Meme pictures, recognizable photos with sayings applied over top, pop up everywhere from Internet discussion boards to email forwards. What’s the font that stands out so boldly on them and how do you make them? Read on as we answer a reader’s serious question about a not-so-serious topic.

Dear How-To Geek,

I want to make a funny picture to put in a coworker’s cubicle for his birthday next week. I’d really like to do it in the style of those Internet meme pictures you see all over the place, but I’m not exactly a graphic designer (or even particularly clever). Can you guys help me out with some serious advice on my definitely not serious problem? I read a lot of your Ask HTG articles, and I get the feeling I don’t have anything to worry about.

With that in mind I have a couple questions. First, what’s the font they use for the pictures? Maybe I’ve got an untrained eye but it looks like all the ones I’ve seen have a really blocky white font with black outlining around the text. How can I easily make place text like that over an image? Finally, and only kind of related to my actual project, why exactly are the funny pictures called “meme pictures” in the first place?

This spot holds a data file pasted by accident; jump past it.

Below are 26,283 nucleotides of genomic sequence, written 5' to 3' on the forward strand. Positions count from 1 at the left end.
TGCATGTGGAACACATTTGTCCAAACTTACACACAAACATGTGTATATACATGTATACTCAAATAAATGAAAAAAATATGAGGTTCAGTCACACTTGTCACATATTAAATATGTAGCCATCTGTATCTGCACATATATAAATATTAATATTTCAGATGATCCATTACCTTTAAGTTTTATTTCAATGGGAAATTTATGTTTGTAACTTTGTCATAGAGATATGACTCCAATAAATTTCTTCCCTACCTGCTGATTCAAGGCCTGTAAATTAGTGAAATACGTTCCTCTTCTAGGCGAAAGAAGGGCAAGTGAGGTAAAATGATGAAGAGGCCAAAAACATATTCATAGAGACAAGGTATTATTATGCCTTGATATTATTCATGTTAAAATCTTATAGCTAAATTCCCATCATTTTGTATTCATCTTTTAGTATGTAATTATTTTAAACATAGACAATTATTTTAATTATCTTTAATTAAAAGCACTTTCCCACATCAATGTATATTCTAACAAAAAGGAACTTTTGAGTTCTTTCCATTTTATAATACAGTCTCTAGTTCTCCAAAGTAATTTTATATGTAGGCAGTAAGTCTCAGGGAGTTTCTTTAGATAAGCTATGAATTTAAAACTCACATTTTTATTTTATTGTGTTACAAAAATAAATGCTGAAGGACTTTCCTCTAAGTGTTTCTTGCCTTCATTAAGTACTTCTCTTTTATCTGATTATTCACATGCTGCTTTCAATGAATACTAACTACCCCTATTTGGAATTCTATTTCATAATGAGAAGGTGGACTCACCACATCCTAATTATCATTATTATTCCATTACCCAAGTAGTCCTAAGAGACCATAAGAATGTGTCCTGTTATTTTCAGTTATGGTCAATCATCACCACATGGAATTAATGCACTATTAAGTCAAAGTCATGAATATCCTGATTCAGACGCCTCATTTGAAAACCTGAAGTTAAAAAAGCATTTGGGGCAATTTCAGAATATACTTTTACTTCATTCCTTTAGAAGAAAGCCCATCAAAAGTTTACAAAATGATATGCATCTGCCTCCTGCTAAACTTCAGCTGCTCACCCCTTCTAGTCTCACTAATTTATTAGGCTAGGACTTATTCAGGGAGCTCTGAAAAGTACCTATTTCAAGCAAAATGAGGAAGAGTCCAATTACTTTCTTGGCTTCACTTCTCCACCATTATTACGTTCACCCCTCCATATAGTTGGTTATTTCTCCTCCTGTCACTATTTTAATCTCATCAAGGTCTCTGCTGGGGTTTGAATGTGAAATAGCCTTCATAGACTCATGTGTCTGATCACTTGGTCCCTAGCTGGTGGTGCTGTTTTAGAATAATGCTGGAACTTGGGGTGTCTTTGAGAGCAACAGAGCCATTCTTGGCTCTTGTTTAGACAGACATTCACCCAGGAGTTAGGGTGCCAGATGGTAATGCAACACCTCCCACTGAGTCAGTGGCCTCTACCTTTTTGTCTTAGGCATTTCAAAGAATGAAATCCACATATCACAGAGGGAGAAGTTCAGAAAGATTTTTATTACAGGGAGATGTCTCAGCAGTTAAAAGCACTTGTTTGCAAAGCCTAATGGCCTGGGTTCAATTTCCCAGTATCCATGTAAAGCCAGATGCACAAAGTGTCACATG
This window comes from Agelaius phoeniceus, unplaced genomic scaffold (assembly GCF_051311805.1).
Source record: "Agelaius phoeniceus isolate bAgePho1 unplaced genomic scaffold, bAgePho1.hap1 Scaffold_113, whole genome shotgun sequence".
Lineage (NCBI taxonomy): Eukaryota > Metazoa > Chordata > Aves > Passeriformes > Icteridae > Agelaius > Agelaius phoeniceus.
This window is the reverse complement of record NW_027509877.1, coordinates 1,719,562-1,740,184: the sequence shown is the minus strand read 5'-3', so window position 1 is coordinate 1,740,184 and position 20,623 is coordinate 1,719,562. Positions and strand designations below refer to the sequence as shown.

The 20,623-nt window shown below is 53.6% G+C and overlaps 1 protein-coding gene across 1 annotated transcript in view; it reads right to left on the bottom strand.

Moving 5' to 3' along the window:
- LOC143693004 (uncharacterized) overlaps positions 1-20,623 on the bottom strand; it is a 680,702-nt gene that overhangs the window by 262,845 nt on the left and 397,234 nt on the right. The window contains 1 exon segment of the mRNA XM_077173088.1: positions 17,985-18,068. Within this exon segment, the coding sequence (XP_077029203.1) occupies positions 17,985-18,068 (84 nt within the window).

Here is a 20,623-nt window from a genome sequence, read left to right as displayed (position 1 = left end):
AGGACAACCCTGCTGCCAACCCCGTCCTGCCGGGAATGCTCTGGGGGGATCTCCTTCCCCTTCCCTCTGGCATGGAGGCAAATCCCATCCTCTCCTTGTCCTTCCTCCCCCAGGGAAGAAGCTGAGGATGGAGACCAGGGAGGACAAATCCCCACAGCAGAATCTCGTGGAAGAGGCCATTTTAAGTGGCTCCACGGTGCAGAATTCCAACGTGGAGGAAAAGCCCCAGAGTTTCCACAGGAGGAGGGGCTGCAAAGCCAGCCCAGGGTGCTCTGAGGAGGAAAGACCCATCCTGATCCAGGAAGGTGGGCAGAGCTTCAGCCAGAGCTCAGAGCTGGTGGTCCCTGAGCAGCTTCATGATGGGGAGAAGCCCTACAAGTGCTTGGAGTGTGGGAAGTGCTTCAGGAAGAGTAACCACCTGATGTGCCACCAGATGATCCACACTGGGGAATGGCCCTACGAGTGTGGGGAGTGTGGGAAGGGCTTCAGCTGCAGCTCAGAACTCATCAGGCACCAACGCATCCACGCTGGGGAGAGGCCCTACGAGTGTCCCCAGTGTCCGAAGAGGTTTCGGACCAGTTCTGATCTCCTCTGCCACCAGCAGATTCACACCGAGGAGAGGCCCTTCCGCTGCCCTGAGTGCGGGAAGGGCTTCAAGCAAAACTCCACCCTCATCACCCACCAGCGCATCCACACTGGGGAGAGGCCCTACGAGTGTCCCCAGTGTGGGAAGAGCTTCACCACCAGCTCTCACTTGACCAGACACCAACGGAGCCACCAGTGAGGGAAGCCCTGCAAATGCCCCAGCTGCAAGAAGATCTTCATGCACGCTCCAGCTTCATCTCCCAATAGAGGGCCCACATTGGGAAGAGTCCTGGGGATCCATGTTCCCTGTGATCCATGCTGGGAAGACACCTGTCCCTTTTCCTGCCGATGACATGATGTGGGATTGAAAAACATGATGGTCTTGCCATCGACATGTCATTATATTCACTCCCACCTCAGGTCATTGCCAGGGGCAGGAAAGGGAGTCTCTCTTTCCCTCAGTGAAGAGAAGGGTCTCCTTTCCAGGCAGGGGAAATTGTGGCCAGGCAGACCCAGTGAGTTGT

Meme Curious

This is exactly the kind of not-so-serious Ask HTG question that was match-made for a lazy Friday afternoon, and we’re more than happy to help you in your quest for the perfect meme picture for your buddy. Let’s dig into your serious questions about a most decidedly not-so-serious topic.

What’s A Meme Anyways?

First, let’s answer your trivia-grade question first and then look at the specifics of creating your picture. The word “meme” was coined by evolutionary biologist Richard Dawkins. He coined it in his 1976 book The Selfish Gene  to serve as a term to facilitate discussion about how cultural ideas might spread via evolutionary-like mechanisms. The general concept, and we’d certainly encourage you to read more on the subject if this interests you, is that music, slang and catchphrases, architecture, styles of art, and so on are all transmitted from person to person and those ideas (just like organisms) change through the process  of transference via mutation, variation, competition, and inheritance.

An offshoot of that concept is the idea of “Internet memes”; ideas propagated, replicated, and modified as they spread via the Internet. Meme pictures are just a visual media for Internet memes, they can also spread via text and video. The concept of “meme pictures” specifically (as opposed to a photograph of, say, people planking which is a type of cultural meme that is captured with photo and video and spread via social media) refers to the kind of white-text-over-photo images you’re interested in and is subset of a subset in the whole concept of memes and Internet memes.